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Technology Development for Forming and Joining of Lightweight Components

Presentation held at Meet Fraunhofer 2020, Tokio, 31.01.2020
: Psyk, Verena; Schönherr, Julia; Trân, Ricardo; Nestler, Matthias

presentation urn:nbn:de:0011-n-5866061 (9.4 MByte PDF)
MD5 Fingerprint: 0ad9f80ba7f053d82260bc422d2bd416
Created on: 5.5.2020

2020, 40 Folien
Presentation, Electronic Publication
Fraunhofer IWU ()
lightweight design; press hardening; electromagnetic forming; joining; aluminum; steel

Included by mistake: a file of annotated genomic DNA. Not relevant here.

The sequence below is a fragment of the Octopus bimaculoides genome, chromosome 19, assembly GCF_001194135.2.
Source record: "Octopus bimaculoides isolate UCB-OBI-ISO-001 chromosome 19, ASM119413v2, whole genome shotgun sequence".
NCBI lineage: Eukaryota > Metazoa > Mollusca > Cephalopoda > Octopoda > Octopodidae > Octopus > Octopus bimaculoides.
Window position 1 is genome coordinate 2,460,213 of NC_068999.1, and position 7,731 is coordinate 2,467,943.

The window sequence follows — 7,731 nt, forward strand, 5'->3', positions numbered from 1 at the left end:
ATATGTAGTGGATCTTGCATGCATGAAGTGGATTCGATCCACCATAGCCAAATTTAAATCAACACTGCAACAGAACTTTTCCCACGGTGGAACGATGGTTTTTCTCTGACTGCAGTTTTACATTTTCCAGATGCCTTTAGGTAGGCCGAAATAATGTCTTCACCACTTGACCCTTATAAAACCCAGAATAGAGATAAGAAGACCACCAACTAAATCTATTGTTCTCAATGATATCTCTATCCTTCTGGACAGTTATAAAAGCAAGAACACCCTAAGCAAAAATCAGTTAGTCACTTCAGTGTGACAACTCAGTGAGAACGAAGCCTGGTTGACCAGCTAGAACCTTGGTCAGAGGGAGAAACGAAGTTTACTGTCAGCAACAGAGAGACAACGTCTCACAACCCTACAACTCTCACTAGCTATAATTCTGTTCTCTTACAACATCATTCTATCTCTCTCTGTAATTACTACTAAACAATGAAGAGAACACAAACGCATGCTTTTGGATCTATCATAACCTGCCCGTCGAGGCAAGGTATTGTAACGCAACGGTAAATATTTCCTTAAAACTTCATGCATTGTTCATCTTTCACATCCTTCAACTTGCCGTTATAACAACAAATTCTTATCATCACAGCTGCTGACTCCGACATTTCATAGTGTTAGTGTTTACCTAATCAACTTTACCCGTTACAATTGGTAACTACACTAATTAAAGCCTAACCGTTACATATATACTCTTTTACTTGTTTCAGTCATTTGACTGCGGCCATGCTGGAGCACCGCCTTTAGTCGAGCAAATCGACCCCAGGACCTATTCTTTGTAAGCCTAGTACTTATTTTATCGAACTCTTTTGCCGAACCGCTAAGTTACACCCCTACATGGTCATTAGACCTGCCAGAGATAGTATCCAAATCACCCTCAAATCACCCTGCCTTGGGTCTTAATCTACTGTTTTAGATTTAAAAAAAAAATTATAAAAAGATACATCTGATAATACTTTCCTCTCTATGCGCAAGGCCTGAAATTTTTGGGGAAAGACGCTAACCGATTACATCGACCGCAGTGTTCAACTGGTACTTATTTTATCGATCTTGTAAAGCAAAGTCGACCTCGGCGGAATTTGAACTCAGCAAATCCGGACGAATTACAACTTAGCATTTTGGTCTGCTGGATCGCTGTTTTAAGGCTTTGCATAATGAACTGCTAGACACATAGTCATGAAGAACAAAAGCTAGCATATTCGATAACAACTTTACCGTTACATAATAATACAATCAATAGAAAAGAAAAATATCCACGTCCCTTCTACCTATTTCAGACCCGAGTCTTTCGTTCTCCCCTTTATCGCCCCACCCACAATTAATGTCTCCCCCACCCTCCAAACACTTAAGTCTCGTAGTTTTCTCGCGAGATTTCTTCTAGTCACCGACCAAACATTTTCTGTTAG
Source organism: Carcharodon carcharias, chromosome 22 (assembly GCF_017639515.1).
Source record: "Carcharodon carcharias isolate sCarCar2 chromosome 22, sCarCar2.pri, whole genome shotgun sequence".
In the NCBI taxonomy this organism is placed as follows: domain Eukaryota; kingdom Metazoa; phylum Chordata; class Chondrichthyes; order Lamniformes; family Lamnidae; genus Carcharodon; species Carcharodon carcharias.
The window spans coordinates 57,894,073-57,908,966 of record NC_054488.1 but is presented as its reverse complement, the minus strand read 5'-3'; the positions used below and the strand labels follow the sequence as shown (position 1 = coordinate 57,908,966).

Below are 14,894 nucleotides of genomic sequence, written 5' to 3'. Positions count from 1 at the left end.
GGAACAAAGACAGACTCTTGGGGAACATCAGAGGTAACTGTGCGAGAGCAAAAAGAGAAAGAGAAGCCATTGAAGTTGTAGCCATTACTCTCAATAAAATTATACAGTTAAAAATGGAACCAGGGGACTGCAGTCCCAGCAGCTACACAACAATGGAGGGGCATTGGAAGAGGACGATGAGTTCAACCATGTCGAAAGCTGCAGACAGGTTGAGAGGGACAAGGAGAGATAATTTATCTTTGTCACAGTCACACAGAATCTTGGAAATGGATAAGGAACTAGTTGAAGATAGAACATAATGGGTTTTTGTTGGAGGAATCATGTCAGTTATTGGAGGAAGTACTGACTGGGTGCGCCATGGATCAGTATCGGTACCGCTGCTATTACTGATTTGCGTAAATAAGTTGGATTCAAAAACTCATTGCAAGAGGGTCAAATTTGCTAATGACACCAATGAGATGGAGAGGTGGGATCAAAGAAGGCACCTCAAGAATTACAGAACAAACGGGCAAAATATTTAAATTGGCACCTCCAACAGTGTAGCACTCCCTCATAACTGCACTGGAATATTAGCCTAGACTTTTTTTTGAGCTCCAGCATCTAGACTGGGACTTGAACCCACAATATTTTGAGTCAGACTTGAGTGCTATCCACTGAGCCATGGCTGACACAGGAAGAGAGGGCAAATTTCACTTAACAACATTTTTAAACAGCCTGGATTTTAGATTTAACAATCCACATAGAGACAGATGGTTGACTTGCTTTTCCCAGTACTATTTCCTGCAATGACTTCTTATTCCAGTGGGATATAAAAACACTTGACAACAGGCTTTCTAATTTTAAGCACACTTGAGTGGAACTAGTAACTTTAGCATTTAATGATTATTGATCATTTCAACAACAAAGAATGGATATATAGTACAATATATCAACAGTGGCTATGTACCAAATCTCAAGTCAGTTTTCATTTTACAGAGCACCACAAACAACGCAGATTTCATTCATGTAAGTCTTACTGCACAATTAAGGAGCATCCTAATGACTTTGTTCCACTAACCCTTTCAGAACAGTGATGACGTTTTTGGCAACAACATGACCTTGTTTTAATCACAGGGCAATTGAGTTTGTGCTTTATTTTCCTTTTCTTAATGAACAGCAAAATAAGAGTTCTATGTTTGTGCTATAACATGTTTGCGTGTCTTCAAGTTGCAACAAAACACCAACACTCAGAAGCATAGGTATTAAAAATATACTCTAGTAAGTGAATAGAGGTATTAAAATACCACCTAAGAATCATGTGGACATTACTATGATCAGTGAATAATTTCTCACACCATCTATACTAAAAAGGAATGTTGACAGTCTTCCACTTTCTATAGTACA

Implementing lightweight design solutions has been gaining importance for many years, but still the trend of rising vehicle weight is not reversed, so that efforts must be intensified. Exploiting the full weight reduction potential requires optimizing material and design. Thus, complex geometries have to be formed from materials, which are difficult to process and innovative joining technologies for producing high quality multi-material joints without auxiliary materials are needed. Extending formability is possible via temperature- and strain rate-dependent effects. Depending on the material, high or low values can be beneficial. Typical automotive steel or aluminium alloys can be formed by conventional methods (e.g. deep drawing) or by hydroforming at room temperature, but formability increases at elevated temperature. Magnesium however, is formed at elevated temperature only. For high strength steel (e.g. 22MnB5) press hardening is used: tube and sheet metal parts are formed at temperatures up to 780°C and cooled down rapidly to reach maximum strength. Process variants using contact heating accelerate the heating process and enable tailored heating to adjust finally the local strength of the finished part. For 7xxx aluminium alloys, sophisticated temperature dependent process routes help combining formability and final strength. The target microstructure is reached via heating, rapid cooling, and aging the component. The forming step can be integrated in the cooling by using cold dies or it can be performed in a short time after quenching in a fluid. In the first case, lubrication and tool wear are challenging, while in the latter case distortion can occur. To avoid these issues, Fraunhofer IWU uses a flat quenching die before cold forming the part. For 5xxx and 7xxx aluminium alloys, also very low temperatures improve formability. So-called cryogenic forming exploits this effect. Benefit from high strain rate is exploited e.g. in electromagnetic forming (EMF), a process using the energy density of pulsed magnetic fields for contact-free application of forces to electrically highly conductive tube and sheet metal parts. The advantage of this technology is the forming of sharp edges. Size limitations can be overcome by sequential forming or by combining EMF and conventional forming. In such process combinations the overall workpiece geometry is realized e.g. by deep drawing and critical details are calibrated locally by EMF. This technology can also be used for joining: crimping allows joining metal to non-metal components, while magnetic pulse welding provides high-quality metallically bonded joints without significant heating of the parts and thus avoiding temperature induced problems e.g. intermetallic phases. Benefits from low strain rates (and high temperatures) are exploited in superplastic forming, a technology which is especially interesting for titanium alloys. The Fraunhofer IWU assists companies in the development of these technologies considering process, equipment and product properties to come to the optimum solution for the client-specific manufacturing task.